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Wednesday, December 15, 2010

Looking for Gulls

It may seem a little obsessive, but over the weekend Heydi and I went back to Coney Island to look for gulls and waterfowl. Unlike the previous two weekends, the weather was sunny and relatively mild. Fisherman were standing shoulder to shoulder along the rails of Steeplechase Pier. They alternately tugged and dropped long lines rigged with multiple, shiny lures. A few had their catch laid out on the fish scale spattered pier. The long, silver fish looked like some type of herring. I don't know if it was the nice weather or the period of fish migration, but there were so many fisherman on the pier that there was only a small opening at the very end for us to set up our scopes. From there we spied several hundred Bonaparte's Gulls far off shore. Farther in the distance, massive numbers of scoters moved across the horizon like rolling, black waves, too indistinct to determine the exact species. Near the western-most jetty, at Seaview, a single White-winged Scoter was still present. On the rocks behind her were 8 Purple Sandpipers.

Following the same route as the previous two weekends, we left the bay side beaches and went over to Coney Island Creek. Red-breasted Mergansers seemed to have increased in numbers, as have Common Loons. Like every other weekend, we found high numbers of Ring-billed Gulls, but nothing else out of the ordinary, so headed to Marine Park, followed by Dead Horse Bay, then winding up our efforts at Floyd Bennett Field.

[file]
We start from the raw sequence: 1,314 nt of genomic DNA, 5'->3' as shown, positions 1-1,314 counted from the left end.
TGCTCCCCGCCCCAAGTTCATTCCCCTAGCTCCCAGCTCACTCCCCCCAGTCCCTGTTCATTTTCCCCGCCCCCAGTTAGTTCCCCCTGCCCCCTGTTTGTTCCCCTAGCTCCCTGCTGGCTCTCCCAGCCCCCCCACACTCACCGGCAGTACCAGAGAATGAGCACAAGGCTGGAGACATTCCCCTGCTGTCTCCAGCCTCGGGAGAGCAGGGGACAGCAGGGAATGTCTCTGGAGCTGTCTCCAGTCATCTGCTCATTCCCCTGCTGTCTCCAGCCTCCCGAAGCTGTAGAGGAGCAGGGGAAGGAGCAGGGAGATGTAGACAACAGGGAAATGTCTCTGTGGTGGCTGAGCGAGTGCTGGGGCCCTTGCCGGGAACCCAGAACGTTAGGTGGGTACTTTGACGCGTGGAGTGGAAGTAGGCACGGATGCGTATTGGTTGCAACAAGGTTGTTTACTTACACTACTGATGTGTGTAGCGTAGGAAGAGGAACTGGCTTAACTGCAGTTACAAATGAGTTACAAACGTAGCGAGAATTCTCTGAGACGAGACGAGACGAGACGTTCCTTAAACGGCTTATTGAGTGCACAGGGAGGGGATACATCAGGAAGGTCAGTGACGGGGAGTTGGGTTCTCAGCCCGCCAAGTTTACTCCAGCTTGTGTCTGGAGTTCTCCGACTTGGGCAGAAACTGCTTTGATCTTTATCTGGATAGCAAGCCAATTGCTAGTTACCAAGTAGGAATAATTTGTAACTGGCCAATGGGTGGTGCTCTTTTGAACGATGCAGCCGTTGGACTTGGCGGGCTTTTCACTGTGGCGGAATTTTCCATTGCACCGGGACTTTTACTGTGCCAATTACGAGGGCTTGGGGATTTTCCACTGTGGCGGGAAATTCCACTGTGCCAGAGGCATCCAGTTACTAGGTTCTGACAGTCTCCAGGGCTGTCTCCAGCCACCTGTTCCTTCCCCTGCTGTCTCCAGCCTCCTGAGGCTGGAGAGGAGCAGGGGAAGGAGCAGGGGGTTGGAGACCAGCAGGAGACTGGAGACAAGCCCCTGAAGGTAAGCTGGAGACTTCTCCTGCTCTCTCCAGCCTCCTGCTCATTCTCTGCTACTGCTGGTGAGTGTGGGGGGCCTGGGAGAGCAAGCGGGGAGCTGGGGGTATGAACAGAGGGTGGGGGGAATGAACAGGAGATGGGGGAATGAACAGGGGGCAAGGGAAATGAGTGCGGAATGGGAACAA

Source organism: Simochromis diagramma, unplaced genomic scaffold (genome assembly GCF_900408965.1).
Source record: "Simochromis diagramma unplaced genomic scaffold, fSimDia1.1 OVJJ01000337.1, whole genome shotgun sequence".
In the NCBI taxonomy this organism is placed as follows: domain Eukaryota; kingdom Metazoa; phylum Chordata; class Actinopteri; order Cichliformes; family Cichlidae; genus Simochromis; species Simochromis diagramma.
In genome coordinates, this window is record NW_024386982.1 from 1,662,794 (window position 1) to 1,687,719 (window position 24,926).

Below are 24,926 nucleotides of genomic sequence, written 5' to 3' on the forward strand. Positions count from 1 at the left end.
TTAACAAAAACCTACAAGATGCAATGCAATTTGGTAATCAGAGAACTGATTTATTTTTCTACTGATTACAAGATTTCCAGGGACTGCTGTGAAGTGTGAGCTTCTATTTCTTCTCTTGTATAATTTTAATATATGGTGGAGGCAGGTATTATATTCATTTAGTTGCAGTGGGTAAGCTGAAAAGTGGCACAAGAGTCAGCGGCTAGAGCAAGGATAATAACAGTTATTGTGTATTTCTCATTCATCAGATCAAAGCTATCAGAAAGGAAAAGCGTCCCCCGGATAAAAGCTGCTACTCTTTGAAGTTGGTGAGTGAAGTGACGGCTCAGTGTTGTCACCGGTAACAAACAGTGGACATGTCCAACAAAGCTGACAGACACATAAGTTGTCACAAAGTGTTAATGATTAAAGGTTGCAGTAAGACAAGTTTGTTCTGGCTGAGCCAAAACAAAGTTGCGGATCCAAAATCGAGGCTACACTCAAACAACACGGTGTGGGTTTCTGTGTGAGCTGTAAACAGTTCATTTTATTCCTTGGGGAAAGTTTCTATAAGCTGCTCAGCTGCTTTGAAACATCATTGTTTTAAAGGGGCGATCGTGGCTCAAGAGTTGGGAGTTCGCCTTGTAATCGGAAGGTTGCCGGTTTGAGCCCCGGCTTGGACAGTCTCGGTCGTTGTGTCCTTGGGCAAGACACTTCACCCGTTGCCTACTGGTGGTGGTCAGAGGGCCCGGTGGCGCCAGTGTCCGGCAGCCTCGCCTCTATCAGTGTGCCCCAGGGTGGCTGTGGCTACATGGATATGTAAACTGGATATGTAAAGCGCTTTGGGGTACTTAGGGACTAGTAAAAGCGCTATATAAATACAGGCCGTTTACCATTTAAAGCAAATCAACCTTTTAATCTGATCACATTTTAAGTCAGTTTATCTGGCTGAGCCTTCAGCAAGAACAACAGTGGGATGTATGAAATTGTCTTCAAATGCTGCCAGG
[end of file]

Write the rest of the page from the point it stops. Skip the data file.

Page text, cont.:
We never located any unusual gulls or waterfowl, but it wasn't for a lack of trying. The abundance and diversity of these two groups of birds has definitely increased over the last few weeks and will continue to as each new cold front moves through the northeast.

Fast forward to Wednesday ...

Today began as the coldest day yet this season. The wind was blasting out of the west-north-west, making it feel like 10 degrees. I had some work in the morning but thought about taking a run over to the pier at Owl's Head Park in the afternoon to scan the gull flocks. Then Shane called me at about 11am confirming what I had hoped for ... the Black-headed Gull had returned to the Veteran's Memorial Pier next to Owl's Head Park!

I stood on the exposed pier and scanned a few scattered flocks of Ring-billed Gulls for the smaller black-headed. There were white-caps on the bay and my tripod was vibrating in the arctic blast. Then I spotted the gull's deep-red legs and bill as he tried to stay warm and concealed among the larger, more drab gulls. After three weeks, I finally had my Black-headed Gull for 2010. I hope he sticks around for the Christmas Count.

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